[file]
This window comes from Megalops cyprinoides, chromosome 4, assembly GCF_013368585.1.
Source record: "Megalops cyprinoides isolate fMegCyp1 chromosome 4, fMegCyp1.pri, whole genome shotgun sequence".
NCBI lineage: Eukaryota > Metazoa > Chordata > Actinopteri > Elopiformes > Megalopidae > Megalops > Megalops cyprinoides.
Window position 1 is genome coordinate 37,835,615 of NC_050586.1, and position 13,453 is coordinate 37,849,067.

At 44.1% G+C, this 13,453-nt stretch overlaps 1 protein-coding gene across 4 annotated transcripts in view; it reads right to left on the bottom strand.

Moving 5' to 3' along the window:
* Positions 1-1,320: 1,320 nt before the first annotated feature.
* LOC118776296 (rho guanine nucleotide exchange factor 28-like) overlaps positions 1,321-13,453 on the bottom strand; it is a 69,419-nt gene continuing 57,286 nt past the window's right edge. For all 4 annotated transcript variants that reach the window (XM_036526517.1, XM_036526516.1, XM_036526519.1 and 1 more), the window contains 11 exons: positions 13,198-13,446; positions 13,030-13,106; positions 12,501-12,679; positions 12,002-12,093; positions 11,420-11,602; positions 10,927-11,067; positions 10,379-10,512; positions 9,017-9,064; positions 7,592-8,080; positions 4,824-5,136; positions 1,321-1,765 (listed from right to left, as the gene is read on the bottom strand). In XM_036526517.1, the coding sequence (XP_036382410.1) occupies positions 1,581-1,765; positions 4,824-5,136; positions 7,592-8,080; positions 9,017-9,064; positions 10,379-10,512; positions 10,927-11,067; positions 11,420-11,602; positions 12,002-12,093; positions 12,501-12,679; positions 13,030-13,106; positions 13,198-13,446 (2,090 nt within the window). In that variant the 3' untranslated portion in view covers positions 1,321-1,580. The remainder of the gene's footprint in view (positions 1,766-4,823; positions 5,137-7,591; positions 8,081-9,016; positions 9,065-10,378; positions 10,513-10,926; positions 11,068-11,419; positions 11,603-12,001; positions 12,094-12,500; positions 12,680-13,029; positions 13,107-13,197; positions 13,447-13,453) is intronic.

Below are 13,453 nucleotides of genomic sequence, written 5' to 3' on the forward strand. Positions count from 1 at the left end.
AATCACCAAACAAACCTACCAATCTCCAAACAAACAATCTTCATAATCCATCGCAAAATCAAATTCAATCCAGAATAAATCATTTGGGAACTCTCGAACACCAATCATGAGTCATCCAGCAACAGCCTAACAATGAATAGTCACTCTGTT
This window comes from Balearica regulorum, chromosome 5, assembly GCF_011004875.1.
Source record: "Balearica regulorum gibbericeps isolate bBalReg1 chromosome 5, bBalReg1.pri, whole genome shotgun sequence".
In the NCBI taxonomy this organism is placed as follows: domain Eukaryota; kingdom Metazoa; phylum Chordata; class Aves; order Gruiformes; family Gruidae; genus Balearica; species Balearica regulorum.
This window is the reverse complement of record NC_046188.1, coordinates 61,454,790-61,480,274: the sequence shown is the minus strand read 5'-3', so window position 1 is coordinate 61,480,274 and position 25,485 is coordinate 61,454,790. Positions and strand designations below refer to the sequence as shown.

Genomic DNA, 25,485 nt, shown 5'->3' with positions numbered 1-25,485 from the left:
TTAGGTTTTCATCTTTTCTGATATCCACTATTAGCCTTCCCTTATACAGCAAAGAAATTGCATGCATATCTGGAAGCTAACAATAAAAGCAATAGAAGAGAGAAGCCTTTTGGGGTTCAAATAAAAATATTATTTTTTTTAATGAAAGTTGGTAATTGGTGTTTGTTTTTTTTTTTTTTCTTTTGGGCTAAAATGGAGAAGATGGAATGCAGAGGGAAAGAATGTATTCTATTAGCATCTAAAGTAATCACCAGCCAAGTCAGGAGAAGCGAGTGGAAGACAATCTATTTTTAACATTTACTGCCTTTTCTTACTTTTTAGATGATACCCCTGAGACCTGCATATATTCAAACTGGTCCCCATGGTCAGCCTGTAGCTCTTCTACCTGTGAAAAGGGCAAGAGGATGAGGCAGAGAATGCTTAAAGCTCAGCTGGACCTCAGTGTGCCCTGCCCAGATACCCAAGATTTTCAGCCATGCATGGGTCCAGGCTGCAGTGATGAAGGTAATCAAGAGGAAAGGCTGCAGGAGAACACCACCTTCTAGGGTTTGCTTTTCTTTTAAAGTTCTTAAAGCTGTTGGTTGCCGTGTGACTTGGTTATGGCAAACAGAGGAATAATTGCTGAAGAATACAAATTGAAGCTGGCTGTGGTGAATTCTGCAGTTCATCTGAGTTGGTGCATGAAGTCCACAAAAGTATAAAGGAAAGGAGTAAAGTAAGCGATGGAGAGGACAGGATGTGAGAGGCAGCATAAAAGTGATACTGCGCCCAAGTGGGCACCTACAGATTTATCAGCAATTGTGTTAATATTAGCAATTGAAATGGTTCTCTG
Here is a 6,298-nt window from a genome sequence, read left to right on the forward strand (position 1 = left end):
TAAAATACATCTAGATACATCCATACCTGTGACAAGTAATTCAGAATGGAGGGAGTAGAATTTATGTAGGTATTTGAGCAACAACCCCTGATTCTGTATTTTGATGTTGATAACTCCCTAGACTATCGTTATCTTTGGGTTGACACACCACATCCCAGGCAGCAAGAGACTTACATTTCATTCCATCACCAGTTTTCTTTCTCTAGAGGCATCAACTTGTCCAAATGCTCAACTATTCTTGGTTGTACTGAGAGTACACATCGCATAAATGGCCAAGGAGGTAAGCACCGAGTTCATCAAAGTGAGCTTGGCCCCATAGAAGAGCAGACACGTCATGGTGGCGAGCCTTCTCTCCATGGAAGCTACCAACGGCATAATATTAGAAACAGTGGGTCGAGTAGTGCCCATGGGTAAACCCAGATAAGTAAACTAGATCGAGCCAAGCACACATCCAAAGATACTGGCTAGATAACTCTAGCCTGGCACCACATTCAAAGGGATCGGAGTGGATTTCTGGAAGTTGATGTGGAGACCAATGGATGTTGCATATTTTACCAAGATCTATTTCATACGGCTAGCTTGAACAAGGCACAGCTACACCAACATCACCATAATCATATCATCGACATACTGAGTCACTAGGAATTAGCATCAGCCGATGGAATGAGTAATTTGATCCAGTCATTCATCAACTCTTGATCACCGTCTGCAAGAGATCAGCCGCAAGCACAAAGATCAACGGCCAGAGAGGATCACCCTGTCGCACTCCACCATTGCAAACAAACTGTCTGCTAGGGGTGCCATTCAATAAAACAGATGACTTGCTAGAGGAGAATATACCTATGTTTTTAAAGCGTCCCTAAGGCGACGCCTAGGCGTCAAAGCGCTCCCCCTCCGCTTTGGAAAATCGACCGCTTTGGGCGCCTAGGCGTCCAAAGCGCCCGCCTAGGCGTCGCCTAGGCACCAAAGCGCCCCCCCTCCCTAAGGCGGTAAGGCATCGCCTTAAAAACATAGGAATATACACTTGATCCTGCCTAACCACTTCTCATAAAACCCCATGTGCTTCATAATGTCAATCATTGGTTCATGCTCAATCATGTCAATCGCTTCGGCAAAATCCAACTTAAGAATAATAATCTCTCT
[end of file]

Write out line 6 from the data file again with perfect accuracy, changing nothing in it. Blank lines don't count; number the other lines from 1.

Moving 5' to 3' along the window: